AUSTIN (KXAN) — Monday morning, Mayor Steve Adler laid out a plan that could reshape the east side of Austin’s downtown for the future. Adler, along with various community partners, described a massive development program meant to increase tourism to the city. Money generated from those tourists will help pay for permanent homeless housing and the wrap-around services that go with them.
The plan hopes to leverage what several different groups want. The tourism industry has wanted an expanded Austin Convention Center. Advocates want more permanent housing and support for Austin’s homeless. Supporters of Waller Creek want to completely revamp the surrounding park for a one-of-a-kind outdoor space. Adler calls the situation in east Austin the “downtown puzzle.” Monday, he’ll try and show how the pieces fit together.
Making tourists pay for homeless housing
It’s hard to drive through east downtown without noticing people living on the street. Homelessness is a national problem and it’s also one of our city’s major hurdles. The big hiccup — usually — is money for housing and wrap-around programs.
“We would hope that some of these issues, primarily being the homeless, that there is almost an immediate, emergency type response to begin to address this,” said Austin Downtown Alliance President and CEO Dewitt Peart.
Peart says the amount of homeless is a common complaint for the tourism industry. He thinks hotels will go along with increasing the “bed tax” to 17 percent, if the city expands the convention center and puts more resources to house people.
“Because of the individuals experiencing homelessness, we should have a solution. But also, for our guests who are visiting, it’s not really representing ourselves in the best way,” said Peart.
“Nobody should be living in a creek,” said Peter Mullan, CEO of the Waller Creek Conservancy. “It doesn’t represent our values.” Many homeless in Austin call the area around Waller Creek home.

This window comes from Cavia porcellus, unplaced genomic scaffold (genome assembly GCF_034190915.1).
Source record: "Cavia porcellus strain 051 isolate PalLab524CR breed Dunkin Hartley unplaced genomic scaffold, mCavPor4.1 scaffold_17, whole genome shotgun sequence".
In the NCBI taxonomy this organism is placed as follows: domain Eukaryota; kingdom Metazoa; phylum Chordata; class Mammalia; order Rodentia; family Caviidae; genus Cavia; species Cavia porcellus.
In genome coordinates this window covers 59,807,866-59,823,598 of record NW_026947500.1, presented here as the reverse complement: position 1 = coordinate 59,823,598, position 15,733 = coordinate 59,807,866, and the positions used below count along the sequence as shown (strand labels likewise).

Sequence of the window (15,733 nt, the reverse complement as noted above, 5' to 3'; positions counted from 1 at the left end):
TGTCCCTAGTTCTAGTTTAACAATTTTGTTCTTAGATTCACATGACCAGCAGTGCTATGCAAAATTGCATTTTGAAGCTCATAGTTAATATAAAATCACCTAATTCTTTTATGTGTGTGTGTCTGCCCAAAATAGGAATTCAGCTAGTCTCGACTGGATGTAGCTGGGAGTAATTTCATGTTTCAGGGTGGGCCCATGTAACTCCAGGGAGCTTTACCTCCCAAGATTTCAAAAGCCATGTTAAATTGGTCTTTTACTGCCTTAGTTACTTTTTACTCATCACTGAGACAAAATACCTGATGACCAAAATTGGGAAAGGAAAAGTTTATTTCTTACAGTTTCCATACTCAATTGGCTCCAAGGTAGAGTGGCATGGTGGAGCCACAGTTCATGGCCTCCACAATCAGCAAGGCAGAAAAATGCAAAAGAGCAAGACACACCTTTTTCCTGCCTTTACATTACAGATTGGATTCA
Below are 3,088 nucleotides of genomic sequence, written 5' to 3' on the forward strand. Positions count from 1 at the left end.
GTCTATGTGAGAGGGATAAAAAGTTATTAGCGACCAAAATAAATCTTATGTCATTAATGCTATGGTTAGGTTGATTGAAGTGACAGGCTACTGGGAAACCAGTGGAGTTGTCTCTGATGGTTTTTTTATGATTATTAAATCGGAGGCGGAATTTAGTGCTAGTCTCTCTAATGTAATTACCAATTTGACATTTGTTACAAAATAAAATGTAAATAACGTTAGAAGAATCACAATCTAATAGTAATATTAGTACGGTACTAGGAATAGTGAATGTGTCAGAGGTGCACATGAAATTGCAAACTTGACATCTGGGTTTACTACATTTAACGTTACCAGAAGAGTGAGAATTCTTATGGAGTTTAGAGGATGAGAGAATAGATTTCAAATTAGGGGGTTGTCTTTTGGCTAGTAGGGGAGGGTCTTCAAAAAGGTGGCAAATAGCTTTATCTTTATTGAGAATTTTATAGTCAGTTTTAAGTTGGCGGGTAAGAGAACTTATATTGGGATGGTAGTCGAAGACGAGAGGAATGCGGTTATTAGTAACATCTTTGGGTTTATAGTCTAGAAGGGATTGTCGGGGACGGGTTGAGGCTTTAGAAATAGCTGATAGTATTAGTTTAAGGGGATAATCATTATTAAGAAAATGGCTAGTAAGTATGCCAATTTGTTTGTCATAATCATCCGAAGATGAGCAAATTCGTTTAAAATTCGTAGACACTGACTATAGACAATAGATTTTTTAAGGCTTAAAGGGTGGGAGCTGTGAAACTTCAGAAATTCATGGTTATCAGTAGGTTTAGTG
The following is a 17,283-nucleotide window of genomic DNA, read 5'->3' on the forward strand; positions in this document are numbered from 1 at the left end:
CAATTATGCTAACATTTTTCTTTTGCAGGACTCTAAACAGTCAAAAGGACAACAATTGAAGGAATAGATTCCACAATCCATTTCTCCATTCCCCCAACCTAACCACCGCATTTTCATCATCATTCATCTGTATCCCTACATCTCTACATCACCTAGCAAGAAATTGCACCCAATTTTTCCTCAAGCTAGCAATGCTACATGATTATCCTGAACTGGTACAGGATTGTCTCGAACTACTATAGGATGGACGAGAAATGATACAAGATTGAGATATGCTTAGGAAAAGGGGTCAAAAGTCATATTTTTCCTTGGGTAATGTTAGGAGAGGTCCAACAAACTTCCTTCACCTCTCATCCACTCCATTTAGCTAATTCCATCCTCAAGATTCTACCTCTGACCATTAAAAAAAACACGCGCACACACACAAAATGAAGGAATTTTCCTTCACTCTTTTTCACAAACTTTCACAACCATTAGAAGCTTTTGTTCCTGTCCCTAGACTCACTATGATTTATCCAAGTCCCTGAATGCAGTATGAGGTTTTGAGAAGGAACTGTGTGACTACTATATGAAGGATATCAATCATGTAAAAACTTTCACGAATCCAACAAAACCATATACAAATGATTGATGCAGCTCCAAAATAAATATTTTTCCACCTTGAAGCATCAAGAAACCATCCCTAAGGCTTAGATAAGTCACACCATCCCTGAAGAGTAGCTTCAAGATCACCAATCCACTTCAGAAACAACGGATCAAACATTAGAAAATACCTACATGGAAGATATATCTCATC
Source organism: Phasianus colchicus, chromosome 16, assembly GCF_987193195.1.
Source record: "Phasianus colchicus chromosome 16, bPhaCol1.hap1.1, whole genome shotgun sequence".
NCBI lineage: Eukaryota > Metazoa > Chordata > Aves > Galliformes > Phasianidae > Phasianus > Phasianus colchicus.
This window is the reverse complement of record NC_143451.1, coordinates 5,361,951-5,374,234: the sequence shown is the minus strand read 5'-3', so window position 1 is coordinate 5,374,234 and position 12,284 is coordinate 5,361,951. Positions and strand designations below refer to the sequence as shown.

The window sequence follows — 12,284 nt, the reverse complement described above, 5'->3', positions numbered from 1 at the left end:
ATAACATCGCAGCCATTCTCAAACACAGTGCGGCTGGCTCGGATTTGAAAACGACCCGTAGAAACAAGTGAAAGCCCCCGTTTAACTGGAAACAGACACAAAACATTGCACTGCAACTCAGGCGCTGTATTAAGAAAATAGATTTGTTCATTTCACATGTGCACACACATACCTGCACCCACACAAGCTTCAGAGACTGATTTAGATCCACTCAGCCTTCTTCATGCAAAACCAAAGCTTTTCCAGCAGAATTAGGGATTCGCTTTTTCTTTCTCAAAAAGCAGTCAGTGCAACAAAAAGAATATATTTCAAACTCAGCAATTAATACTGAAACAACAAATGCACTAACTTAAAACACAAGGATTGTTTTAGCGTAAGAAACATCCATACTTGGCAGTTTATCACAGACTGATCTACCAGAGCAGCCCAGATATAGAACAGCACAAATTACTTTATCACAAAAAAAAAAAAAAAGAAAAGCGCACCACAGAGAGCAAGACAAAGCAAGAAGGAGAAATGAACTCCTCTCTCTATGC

Mullan says the tax dollars from increased downtown activity would not only help people living in the creek get out but also provide enough money to make the long term plan of revamping the Waller Creek Park system a reality.
“Using the economic benefit of tourism to support a series of initiatives that benefit the citizens,” said Mullan.
One thing Austin does well is attract visitors. This new plan, has them picking up more of the tab for what Austinites have been working on.
Taking a closer look at the mayor’s plan
It would create a downtown TIF — or tax increment finance zone — that could dedicate $30 million in future property taxes to pay for homes for about a quarter of Austin’s homeless.
It would expand the Waller Creek TIF that could dedicate $100 million that could be matched by private donations. It would create a “Tourism Public Improvement District” by increasing the “bed tax.” That would hope to dedicate $4 million to $8 million a year to homeless support programs, renovations to the Palm School, preserve the Historic East Sixth Street and the Red River Cultural District, and finish construction on the the Mexican-American Cultural Center.
To get hotels to petition the state to allow an increase in the “bed tax” the city would expand the convention center. Under the mayor’s plan, the first two floors could be for stores and restaurants. Then on top of the expanded convention centers would be two towers; one for offices, the other for affordable housing.
The property taxes on the increased development could help generate income for the other projects of the mayor’s “downtown puzzle.”
Most of this would need approval from Austin’s City Council.